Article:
The Supreme Court ruled Monday that the Trump administration’s travel ban, which bans residents of six Muslim-majority countries from traveling to the United States, will be enforced in full, even as its legality is still up for debate.
NBC News reports that the Supreme Court voted largely in favor of the policy taking effect; Sonia Sotomayor and Ruth Bader Ginsburg were the sole voices of dissent. The ban in question is the third iteration of this policy, issued in September, and aimed at restricting travel from Chad, Iran, Libya, North Korea, Syria, Venezuela, Somalia and Yemen.
According to the Washington Post, this decision stemmed from a request from the president’s lawyers to lift the restrictions on the ban that had been placed there by the lower courts. Those partial bans issued by the lower courts allowed for people with a “bona fide” relationship with someone in the United States to enter the country, including grandparents, cousins, and other relatives.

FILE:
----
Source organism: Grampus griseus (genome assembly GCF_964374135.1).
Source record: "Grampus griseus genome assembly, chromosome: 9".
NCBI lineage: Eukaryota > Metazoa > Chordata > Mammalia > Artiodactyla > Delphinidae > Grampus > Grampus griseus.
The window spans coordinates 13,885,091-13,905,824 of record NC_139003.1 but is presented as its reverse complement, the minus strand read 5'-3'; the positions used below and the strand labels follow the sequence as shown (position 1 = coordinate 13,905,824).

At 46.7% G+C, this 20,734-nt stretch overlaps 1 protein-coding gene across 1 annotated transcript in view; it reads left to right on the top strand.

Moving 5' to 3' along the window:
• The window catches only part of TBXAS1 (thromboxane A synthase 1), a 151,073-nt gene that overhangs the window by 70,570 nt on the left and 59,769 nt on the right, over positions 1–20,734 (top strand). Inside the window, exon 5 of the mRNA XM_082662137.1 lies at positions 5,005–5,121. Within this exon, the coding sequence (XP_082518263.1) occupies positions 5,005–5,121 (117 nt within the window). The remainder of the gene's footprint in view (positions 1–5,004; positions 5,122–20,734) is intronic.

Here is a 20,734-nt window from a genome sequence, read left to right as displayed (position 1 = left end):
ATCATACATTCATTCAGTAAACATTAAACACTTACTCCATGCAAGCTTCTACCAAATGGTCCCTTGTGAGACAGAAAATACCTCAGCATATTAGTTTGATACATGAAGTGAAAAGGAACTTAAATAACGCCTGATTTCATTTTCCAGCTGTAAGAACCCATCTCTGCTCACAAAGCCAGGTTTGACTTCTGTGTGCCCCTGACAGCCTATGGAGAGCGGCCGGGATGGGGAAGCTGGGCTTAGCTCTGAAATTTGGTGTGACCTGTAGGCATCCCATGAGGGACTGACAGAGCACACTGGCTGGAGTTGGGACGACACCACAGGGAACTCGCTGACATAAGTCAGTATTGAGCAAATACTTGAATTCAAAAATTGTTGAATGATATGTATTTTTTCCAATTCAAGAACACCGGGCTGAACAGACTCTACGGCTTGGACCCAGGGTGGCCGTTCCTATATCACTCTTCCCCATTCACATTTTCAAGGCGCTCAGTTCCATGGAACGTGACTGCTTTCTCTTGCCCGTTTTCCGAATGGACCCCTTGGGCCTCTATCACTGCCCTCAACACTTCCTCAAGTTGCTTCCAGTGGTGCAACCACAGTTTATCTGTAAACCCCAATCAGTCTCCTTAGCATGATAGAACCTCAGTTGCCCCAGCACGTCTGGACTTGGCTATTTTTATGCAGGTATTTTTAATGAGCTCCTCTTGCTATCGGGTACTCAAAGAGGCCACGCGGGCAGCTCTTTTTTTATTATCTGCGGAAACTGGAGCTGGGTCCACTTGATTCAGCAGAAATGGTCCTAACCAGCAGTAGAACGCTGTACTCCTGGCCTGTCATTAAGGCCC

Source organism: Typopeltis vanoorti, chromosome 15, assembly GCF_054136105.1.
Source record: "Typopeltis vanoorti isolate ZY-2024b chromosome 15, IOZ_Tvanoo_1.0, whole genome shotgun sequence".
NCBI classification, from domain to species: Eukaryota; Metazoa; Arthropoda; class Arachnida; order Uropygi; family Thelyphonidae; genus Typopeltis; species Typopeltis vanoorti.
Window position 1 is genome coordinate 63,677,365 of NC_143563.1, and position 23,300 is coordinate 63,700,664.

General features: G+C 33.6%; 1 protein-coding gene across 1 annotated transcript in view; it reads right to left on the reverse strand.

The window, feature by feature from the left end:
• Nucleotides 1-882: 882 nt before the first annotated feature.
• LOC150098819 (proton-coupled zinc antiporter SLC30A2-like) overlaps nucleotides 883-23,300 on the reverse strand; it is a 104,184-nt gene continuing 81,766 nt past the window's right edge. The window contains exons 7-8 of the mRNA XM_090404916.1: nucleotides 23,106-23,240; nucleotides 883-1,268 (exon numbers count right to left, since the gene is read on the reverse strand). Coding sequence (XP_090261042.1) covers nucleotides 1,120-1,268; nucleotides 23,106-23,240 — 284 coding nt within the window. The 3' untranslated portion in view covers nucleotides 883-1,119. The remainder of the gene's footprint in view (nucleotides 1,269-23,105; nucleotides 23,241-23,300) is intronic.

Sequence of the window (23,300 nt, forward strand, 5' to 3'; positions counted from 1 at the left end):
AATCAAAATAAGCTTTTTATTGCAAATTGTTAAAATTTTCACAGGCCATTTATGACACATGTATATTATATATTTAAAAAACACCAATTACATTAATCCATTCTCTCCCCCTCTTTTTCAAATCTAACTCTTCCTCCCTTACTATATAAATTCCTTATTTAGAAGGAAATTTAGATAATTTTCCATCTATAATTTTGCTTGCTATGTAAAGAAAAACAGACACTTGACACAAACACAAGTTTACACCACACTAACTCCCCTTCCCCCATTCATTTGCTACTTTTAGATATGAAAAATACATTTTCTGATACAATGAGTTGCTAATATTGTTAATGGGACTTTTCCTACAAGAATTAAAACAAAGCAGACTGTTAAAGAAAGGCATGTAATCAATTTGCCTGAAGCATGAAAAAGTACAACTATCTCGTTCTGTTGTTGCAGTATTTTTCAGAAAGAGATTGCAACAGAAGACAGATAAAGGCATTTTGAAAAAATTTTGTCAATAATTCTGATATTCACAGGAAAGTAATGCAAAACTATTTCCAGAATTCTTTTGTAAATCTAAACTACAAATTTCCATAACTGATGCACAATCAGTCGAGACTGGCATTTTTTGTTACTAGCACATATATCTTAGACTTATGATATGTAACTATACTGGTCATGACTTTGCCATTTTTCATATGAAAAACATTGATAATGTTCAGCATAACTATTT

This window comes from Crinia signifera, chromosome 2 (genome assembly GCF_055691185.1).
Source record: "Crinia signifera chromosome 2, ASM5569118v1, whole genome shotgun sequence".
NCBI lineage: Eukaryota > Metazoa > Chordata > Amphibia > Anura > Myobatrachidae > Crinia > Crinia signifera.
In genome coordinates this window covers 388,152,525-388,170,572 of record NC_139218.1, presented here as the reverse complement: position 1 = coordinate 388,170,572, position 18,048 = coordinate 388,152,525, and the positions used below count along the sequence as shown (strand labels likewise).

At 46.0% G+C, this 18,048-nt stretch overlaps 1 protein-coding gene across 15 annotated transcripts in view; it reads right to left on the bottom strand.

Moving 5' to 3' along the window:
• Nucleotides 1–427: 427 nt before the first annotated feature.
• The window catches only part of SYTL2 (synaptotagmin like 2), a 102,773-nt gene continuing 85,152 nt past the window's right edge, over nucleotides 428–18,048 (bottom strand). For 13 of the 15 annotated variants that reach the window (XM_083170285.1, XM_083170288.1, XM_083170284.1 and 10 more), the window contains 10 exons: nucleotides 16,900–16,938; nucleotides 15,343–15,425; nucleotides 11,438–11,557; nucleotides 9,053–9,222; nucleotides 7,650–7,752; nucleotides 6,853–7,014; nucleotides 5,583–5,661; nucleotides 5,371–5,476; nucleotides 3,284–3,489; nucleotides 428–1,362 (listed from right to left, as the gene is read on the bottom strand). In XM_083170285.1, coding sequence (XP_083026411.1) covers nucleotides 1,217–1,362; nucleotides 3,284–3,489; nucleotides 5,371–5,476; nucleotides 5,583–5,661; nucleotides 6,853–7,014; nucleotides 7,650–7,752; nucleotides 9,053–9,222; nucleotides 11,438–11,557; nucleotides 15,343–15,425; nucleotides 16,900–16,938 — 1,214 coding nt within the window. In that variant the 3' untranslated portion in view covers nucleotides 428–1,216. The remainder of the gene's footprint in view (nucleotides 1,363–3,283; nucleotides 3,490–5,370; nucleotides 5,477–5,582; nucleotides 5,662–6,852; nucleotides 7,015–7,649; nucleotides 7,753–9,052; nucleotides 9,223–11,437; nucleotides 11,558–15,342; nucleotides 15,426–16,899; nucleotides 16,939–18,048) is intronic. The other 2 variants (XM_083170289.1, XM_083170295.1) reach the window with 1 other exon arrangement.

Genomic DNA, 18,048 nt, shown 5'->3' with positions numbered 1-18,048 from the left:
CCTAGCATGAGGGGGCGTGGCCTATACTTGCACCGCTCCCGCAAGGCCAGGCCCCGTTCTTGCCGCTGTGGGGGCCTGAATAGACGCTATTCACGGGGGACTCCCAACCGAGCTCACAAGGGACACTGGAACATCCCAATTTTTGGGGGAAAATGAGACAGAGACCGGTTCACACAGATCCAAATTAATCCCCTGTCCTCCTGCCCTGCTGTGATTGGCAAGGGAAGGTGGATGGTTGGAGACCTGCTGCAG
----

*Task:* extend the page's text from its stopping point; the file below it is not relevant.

The New York Times reports that most of the citizens from the banned countries will be unable to emigrate to the United States, but the specifics vary by country. Iran will still be allowed to send students for exchange programs, but those students will have to endure “enhanced screening.” Somali citizens will not be able to emigrate here, but still can visit with screening, as well.
“A nationality-based travel ban against eight nations consisting of over 150 million people is unprecedented,” wrote Judge Theodore D. Chuang of the Federal District Court in Maryland in October. Don’t think that because North Korea and Venezuela are on the list of banned countries that this is anything other than a Muslim ban. The time to protest, as ever, is now.